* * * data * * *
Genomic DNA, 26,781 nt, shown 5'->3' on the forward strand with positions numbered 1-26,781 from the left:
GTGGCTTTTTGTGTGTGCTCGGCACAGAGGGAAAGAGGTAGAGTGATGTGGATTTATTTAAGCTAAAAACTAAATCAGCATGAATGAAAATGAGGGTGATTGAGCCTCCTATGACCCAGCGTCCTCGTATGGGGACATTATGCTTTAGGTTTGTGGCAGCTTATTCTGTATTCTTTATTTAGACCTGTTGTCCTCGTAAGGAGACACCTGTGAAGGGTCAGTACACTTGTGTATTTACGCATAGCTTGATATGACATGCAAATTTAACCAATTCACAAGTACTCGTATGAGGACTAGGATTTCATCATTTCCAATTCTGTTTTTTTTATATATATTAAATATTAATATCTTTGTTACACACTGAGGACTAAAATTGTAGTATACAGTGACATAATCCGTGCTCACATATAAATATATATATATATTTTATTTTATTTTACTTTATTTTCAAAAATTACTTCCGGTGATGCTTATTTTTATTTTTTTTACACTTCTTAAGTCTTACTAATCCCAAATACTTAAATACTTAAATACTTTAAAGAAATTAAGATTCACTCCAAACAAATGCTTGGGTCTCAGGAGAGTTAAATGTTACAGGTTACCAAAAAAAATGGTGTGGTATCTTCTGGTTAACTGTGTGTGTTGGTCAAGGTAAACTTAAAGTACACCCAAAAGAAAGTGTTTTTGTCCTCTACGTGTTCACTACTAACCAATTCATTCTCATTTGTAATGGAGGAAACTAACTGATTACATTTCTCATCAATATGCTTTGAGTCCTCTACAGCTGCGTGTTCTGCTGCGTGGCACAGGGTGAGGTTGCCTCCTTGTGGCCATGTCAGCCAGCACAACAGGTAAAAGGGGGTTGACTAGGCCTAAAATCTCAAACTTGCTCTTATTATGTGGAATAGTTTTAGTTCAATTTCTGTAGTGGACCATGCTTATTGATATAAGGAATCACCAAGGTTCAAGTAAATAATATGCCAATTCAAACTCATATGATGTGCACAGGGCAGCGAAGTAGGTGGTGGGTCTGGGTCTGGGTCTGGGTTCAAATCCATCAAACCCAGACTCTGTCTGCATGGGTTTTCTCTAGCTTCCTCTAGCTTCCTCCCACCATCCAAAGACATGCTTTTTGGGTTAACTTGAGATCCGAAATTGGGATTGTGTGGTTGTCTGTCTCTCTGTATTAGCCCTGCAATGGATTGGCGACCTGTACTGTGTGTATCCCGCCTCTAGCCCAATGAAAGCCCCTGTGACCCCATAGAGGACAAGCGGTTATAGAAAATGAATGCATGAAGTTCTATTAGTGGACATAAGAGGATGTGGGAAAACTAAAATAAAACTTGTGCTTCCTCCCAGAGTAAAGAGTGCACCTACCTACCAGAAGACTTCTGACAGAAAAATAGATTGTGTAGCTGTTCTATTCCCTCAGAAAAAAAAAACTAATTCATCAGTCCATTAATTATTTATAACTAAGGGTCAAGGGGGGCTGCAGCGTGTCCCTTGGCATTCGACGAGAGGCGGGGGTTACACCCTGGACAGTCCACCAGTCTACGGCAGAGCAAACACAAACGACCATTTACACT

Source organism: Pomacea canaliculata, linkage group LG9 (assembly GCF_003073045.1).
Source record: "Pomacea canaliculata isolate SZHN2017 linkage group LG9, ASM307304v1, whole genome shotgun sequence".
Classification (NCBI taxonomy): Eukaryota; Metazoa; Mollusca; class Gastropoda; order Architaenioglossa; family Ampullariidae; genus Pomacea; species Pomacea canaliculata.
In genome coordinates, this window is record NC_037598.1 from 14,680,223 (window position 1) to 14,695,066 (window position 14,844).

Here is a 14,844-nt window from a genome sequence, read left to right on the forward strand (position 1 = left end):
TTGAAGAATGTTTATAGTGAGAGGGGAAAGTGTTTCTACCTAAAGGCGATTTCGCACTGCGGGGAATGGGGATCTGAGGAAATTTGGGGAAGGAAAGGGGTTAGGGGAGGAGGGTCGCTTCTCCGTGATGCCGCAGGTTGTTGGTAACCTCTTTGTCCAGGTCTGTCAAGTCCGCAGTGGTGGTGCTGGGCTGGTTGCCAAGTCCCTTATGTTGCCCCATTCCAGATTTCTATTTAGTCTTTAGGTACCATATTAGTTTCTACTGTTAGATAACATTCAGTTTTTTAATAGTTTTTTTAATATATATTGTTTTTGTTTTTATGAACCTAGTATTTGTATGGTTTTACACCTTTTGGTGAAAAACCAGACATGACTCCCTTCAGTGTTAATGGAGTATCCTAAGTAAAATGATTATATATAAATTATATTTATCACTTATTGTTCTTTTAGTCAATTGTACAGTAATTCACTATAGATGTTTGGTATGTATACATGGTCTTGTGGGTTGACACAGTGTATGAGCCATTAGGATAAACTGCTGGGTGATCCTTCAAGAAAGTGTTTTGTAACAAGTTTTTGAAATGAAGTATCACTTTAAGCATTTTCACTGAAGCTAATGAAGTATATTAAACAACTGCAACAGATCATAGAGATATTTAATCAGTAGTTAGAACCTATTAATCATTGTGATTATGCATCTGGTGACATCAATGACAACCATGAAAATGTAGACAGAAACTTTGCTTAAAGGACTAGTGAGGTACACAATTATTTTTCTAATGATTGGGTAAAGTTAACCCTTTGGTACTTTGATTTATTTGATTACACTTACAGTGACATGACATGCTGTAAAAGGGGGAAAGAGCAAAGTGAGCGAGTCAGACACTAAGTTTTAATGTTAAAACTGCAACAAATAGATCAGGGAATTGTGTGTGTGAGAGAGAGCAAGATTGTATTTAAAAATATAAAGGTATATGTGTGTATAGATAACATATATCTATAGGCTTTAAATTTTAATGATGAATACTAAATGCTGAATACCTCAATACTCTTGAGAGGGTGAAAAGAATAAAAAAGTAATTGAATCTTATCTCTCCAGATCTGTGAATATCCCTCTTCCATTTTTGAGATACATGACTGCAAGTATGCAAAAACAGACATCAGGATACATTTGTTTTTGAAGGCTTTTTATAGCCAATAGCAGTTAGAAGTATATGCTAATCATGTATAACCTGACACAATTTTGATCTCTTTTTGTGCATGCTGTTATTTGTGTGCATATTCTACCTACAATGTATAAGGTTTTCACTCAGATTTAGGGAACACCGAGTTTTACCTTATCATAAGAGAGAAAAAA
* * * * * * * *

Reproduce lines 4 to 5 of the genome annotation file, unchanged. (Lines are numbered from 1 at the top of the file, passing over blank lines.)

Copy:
Source record: "Pomacea canaliculata isolate SZHN2017 linkage group LG9, ASM307304v1, whole genome shotgun sequence".
Classification (NCBI taxonomy): Eukaryota; Metazoa; Mollusca; class Gastropoda; order Architaenioglossa; family Ampullariidae; genus Pomacea; species Pomacea canaliculata.